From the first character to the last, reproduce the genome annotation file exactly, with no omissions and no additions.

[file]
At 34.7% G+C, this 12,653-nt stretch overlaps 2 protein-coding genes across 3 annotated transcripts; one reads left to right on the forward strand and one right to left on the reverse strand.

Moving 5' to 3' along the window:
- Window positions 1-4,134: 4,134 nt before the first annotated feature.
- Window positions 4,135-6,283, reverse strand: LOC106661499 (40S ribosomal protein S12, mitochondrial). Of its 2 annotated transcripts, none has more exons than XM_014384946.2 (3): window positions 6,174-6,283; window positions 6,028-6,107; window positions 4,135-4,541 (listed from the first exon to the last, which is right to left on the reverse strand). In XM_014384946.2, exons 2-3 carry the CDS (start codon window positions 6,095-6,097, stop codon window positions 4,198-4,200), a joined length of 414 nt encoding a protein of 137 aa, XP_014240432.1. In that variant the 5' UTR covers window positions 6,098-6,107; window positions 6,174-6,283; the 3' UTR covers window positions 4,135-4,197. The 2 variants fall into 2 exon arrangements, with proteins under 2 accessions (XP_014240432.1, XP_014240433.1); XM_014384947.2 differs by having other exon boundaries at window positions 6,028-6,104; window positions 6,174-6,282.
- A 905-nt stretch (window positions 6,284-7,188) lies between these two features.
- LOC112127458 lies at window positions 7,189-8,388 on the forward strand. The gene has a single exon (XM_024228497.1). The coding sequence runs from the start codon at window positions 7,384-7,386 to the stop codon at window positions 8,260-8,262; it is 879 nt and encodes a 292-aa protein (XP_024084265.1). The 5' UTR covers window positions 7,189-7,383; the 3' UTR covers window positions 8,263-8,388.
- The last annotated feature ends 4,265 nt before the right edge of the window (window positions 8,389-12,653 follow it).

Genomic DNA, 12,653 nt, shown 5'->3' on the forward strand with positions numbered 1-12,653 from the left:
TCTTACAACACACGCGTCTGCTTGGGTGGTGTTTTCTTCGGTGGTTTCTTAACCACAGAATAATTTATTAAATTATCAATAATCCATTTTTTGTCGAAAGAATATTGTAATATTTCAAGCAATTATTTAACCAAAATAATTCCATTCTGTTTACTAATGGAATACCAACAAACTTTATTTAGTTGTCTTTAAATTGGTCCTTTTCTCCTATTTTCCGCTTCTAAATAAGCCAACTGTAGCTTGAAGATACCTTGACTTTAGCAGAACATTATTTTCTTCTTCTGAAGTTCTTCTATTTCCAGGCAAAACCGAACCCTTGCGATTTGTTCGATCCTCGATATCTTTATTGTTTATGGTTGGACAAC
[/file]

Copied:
At 34.7% G+C, this 12,653-nt stretch overlaps 2 protein-coding genes across 3 annotated transcripts; one reads left to right on the forward strand and one right to left on the reverse strand.

Moving 5' to 3' along the window:
- Window positions 1-4,134: 4,134 nt before the first annotated feature.
- Window positions 4,135-6,283, reverse strand: LOC106661499 (40S ribosomal protein S12, mitochondrial). Of its 2 annotated transcripts, none has more exons than XM_014384946.2 (3): window positions 6,174-6,283; window positions 6,028-6,107; window positions 4,135-4,541 (listed from the first exon to the last, which is right to left on the reverse strand). In XM_014384946.2, exons 2-3 carry the CDS (start codon window positions 6,095-6,097, stop codon window positions 4,198-4,200), a joined length of 414 nt encoding a protein of 137 aa, XP_014240432.1. In that variant the 5' UTR covers window positions 6,098-6,107; window positions 6,174-6,283; the 3' UTR covers window positions 4,135-4,197. The 2 variants fall into 2 exon arrangements, with proteins under 2 accessions (XP_014240432.1, XP_014240433.1); XM_014384947.2 differs by having other exon boundaries at window positions 6,028-6,104; window positions 6,174-6,282.
- A 905-nt stretch (window positions 6,284-7,188) lies between these two features.
- LOC112127458 lies at window positions 7,189-8,388 on the forward strand. The gene has a single exon (XM_024228497.1). The coding sequence runs from the start codon at window positions 7,384-7,386 to the stop codon at window positions 8,260-8,262; it is 879 nt and encodes a 292-aa protein (XP_024084265.1). The 5' UTR covers window positions 7,189-7,383; the 3' UTR covers window positions 8,263-8,388.
- The last annotated feature ends 4,265 nt before the right edge of the window (window positions 8,389-12,653 follow it).

Genomic DNA, 12,653 nt, shown 5'->3' on the forward strand with positions numbered 1-12,653 from the left:
TCTTACAACACACGCGTCTGCTTGGGTGGTGTTTTCTTCGGTGGTTTCTTAACCACAGAATAATTTATTAAATTATCAATAATCCATTTTTTGTCGAAAGAATATTGTAATATTTCAAGCAATTATTTAACCAAAATAATTCCATTCTGTTTACTAATGGAATACCAACAAACTTTATTTAGTTGTCTTTAAATTGGTCCTTTTCTCCTATTTTCCGCTTCTAAATAAGCCAACTGTAGCTTGAAGATACCTTGACTTTAGCAGAACATTATTTTCTTCTTCTGAAGTTCTTCTATTTCCAGGCAAAACCGAACCCTTGCGATTTGTTCGATCCTCGATATCTTTATTGTTTATGGTTGGACAAC